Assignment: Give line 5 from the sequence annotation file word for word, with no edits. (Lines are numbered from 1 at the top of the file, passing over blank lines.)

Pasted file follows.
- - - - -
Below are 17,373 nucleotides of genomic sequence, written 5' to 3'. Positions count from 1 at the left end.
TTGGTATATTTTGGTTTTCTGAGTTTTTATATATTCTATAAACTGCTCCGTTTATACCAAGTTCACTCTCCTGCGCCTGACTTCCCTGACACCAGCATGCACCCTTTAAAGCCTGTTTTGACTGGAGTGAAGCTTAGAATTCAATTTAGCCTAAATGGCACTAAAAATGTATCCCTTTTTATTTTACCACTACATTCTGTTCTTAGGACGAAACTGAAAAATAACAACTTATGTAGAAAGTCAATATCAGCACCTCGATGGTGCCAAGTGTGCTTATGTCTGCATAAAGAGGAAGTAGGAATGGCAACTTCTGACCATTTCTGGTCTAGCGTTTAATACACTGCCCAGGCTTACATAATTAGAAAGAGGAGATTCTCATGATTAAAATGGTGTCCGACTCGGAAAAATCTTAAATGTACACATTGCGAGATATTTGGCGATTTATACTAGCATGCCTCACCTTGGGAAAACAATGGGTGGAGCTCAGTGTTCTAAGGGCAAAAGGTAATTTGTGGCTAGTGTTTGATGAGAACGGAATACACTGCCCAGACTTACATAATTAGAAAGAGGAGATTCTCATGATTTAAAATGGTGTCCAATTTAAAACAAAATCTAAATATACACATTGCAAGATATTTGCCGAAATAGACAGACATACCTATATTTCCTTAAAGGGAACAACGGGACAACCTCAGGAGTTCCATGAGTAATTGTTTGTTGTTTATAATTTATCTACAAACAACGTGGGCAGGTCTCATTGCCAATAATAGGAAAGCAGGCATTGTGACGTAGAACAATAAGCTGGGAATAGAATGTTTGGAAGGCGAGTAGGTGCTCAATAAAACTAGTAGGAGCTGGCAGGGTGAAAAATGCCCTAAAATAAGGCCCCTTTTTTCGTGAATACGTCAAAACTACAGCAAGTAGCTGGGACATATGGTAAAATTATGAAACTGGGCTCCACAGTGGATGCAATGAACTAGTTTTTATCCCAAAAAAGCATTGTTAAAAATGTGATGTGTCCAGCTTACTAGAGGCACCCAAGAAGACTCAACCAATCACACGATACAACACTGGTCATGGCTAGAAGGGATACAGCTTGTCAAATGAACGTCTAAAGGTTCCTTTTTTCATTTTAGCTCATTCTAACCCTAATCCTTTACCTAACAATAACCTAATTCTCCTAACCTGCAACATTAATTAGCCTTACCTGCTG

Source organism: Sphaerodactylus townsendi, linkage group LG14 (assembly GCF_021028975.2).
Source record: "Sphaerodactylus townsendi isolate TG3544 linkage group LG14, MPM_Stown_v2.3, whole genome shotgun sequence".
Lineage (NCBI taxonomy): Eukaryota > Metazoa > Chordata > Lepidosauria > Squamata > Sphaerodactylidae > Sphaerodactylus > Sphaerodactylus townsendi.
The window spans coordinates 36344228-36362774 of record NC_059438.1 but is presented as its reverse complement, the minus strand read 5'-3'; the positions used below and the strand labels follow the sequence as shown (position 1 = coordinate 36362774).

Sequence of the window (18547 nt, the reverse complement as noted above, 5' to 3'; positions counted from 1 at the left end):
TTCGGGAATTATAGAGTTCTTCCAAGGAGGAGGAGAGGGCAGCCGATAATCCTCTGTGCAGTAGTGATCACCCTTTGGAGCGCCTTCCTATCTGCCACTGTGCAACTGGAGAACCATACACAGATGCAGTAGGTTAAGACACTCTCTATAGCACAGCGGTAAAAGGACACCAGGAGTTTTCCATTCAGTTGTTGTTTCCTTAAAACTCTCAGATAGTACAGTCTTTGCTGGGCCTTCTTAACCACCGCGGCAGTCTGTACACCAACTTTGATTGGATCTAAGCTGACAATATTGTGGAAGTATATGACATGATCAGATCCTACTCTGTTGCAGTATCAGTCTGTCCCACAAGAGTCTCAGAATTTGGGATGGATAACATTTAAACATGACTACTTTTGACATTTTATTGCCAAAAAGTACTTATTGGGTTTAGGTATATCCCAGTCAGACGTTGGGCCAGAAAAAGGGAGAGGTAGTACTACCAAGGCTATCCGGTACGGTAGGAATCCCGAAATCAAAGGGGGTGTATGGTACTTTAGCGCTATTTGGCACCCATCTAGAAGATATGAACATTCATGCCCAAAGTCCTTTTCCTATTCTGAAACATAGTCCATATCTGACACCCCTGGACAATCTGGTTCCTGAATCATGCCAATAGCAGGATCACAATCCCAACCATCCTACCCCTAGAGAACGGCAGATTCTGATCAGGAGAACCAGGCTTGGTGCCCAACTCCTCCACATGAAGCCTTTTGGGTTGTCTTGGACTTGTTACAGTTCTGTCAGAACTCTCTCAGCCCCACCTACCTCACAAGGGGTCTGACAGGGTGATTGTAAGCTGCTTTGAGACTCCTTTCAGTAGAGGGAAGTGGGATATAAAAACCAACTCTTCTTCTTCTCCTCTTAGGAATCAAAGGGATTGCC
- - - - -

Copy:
Lineage (NCBI taxonomy): Eukaryota > Metazoa > Chordata > Lepidosauria > Squamata > Sphaerodactylidae > Sphaerodactylus > Sphaerodactylus townsendi.